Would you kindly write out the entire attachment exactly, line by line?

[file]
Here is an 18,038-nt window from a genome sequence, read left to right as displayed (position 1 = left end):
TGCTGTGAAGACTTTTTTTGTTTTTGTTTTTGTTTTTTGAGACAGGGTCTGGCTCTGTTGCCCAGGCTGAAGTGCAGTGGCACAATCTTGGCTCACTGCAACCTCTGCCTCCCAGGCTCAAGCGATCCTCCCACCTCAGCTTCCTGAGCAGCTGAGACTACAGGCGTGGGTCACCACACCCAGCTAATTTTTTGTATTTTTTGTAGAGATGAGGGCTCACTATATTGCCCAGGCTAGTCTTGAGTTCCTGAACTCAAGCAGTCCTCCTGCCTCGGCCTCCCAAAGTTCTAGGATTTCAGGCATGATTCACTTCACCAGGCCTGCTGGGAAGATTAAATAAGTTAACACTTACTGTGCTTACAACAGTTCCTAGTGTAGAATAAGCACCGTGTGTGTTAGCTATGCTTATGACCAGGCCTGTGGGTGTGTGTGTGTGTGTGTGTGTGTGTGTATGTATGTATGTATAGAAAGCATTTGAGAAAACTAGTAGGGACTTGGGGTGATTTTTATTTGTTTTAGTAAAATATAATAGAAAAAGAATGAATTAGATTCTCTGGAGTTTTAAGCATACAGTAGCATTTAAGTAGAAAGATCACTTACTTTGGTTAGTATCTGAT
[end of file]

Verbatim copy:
Here is an 18,038-nt window from a genome sequence, read left to right as displayed (position 1 = left end):
TGCTGTGAAGACTTTTTTTGTTTTTGTTTTTGTTTTTTGAGACAGGGTCTGGCTCTGTTGCCCAGGCTGAAGTGCAGTGGCACAATCTTGGCTCACTGCAACCTCTGCCTCCCAGGCTCAAGCGATCCTCCCACCTCAGCTTCCTGAGCAGCTGAGACTACAGGCGTGGGTCACCACACCCAGCTAATTTTTTGTATTTTTTGTAGAGATGAGGGCTCACTATATTGCCCAGGCTAGTCTTGAGTTCCTGAACTCAAGCAGTCCTCCTGCCTCGGCCTCCCAAAGTTCTAGGATTTCAGGCATGATTCACTTCACCAGGCCTGCTGGGAAGATTAAATAAGTTAACACTTACTGTGCTTACAACAGTTCCTAGTGTAGAATAAGCACCGTGTGTGTTAGCTATGCTTATGACCAGGCCTGTGGGTGTGTGTGTGTGTGTGTGTGTGTGTGTATGTATGTATGTATAGAAAGCATTTGAGAAAACTAGTAGGGACTTGGGGTGATTTTTATTTGTTTTAGTAAAATATAATAGAAAAAGAATGAATTAGATTCTCTGGAGTTTTAAGCATACAGTAGCATTTAAGTAGAAAGATCACTTACTTTGGTTAGTATCTGAT